Monday, January 11, 2010

Kissing the Hand of Steampunk - Sherlock Holmes

Warning: Spoilers
(spoilage factor: about the same as a roast chicken spattered with red wine that had been thrown at a famous detective)

We went to see Sherlock Holmes, starring Robert Downey Jr as the great detective and Jude Law as his only somewhat faithful sidekick, last weekend and while this aint your typical, staid BBC evening special, on the whole, it's a fun romp.

The story pits Holmes against the sinister Lord Blackwood, a man claiming to have supernatural powers who is bent on taking over the world. England's finest (and probably grimiest) has to connect the dots between a series of murders and chase Blackwood and his minions from the dirty underbelly of London (where Holmes is quite at home) to the halls of high society before his nemesis can execute his fiendish scheme.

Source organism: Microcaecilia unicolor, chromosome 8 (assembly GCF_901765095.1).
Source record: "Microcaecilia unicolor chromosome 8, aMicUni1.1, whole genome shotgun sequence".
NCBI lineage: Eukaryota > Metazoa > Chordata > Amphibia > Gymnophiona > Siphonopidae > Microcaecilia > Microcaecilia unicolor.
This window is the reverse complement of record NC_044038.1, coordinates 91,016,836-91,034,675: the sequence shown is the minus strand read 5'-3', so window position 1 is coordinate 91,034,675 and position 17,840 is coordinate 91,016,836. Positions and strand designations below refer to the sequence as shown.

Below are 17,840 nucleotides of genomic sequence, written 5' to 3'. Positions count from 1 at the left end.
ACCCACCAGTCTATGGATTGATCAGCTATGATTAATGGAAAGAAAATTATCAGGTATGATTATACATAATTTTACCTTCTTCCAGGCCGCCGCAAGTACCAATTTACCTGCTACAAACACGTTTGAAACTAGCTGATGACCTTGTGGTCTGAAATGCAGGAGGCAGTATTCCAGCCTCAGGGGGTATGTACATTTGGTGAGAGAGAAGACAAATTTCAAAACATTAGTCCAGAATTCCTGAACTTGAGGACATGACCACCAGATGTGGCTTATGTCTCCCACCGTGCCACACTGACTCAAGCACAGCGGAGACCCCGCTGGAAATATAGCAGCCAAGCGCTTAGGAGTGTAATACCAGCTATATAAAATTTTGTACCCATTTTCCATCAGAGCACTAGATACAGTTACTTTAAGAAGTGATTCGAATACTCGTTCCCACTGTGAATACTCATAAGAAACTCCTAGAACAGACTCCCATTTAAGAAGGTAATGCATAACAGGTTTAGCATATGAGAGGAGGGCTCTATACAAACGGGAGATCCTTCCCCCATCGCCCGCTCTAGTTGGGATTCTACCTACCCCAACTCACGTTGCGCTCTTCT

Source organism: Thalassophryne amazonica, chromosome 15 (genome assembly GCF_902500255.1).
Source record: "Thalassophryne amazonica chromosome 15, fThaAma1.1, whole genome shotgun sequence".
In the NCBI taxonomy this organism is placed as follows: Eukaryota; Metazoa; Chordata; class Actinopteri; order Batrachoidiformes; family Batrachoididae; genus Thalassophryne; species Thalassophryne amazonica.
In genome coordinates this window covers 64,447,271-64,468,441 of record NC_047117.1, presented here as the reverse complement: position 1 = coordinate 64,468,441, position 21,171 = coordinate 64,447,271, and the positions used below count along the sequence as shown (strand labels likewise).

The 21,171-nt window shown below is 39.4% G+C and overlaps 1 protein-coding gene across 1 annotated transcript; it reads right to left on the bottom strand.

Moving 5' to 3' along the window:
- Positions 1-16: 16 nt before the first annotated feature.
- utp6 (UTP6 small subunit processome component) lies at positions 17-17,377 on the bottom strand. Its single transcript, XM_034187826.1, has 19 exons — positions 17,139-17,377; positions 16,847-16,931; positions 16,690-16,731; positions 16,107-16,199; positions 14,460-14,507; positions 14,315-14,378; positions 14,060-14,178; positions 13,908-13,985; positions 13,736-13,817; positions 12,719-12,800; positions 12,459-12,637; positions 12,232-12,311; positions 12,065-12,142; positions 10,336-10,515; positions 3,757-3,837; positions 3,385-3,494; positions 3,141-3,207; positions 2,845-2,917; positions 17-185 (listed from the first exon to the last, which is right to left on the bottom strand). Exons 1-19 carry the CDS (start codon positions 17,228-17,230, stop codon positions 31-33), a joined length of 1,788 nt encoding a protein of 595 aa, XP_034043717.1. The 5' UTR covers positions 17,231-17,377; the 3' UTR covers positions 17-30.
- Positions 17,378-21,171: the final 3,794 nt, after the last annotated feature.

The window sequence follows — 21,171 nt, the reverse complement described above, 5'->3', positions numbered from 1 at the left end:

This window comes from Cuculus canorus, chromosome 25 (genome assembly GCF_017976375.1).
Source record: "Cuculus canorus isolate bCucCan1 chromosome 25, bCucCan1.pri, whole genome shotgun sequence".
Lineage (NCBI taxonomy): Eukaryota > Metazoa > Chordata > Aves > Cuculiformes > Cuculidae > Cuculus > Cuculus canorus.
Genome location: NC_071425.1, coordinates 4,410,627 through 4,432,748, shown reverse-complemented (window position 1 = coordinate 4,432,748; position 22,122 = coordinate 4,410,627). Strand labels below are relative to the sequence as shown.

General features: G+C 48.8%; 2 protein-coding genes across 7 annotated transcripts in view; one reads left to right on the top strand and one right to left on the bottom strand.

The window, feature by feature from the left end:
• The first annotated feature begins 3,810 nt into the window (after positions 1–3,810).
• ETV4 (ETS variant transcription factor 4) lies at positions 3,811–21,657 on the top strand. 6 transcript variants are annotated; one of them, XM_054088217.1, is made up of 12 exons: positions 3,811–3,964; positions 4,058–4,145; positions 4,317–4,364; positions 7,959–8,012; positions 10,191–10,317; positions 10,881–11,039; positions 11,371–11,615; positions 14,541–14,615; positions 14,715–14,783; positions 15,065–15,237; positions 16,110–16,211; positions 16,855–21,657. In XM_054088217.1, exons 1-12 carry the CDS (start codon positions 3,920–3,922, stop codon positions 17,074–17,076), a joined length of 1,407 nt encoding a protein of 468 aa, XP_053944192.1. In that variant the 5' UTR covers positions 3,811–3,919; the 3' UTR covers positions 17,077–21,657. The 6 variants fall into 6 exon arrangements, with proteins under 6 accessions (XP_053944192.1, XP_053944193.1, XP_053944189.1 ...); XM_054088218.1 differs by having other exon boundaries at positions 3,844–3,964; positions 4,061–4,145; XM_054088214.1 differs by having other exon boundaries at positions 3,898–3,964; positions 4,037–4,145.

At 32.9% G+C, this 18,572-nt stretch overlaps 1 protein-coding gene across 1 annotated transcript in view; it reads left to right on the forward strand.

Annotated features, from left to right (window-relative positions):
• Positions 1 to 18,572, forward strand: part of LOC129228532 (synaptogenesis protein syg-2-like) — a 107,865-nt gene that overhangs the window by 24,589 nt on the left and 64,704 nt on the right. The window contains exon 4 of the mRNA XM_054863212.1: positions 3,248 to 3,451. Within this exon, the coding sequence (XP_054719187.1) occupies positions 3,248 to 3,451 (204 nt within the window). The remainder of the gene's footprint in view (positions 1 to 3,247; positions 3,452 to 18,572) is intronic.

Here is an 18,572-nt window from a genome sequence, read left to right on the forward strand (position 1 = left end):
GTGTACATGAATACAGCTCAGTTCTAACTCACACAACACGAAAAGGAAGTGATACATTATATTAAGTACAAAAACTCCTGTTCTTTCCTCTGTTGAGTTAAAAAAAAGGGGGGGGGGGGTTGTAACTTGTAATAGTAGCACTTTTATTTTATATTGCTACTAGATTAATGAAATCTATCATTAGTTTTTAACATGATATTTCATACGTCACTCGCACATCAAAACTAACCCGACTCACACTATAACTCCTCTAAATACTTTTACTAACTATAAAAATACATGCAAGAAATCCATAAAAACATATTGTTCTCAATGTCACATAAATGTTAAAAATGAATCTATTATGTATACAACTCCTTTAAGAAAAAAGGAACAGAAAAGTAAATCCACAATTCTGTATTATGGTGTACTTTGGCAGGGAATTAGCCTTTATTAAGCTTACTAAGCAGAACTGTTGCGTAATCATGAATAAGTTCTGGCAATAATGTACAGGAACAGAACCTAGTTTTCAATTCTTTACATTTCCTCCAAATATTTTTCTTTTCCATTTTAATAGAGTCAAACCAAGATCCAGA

Downey does a wonderful job playing the dishelveled Holmes as distant, calculating and occasionally cruel, as well as slovenly, depressed and needy to the point of being pathetic. Again, not your run-of-the-mill portrayal of Holmes, but one that Sir Arthur Conan Doyle would probably have approved of if his rumoured dislike of the character was true. It's also a rendition that certainly works for a modern audience not interested in being shown the exploits of a Data-like robot, but rather a fallible genius who has to claw his way to success.

Kudos also to Law for his portrayal of Watson - steady, eminently Victorian in his demeanor, thoroughly fed-up with Holmes and his antics, and yet still unable to seperate himself from the man.

So where does steampunk come into play? Only very slightly through the appearance of a hand-crank-powered taser during a cracking good fight scene, and a radio/electronically-controlled bomb at the end. Certainly not over-the-top League of Extraordinary Gentlemen retro-Victorian high-tech, but just the same, and not enough to throw mainstream viewers off the rails, but enough to give SF fans a bit of a giggle.

If one were thinking of attending the cinematograph of an evening, one could certainly do worse than to witness Sherlock Holmes.

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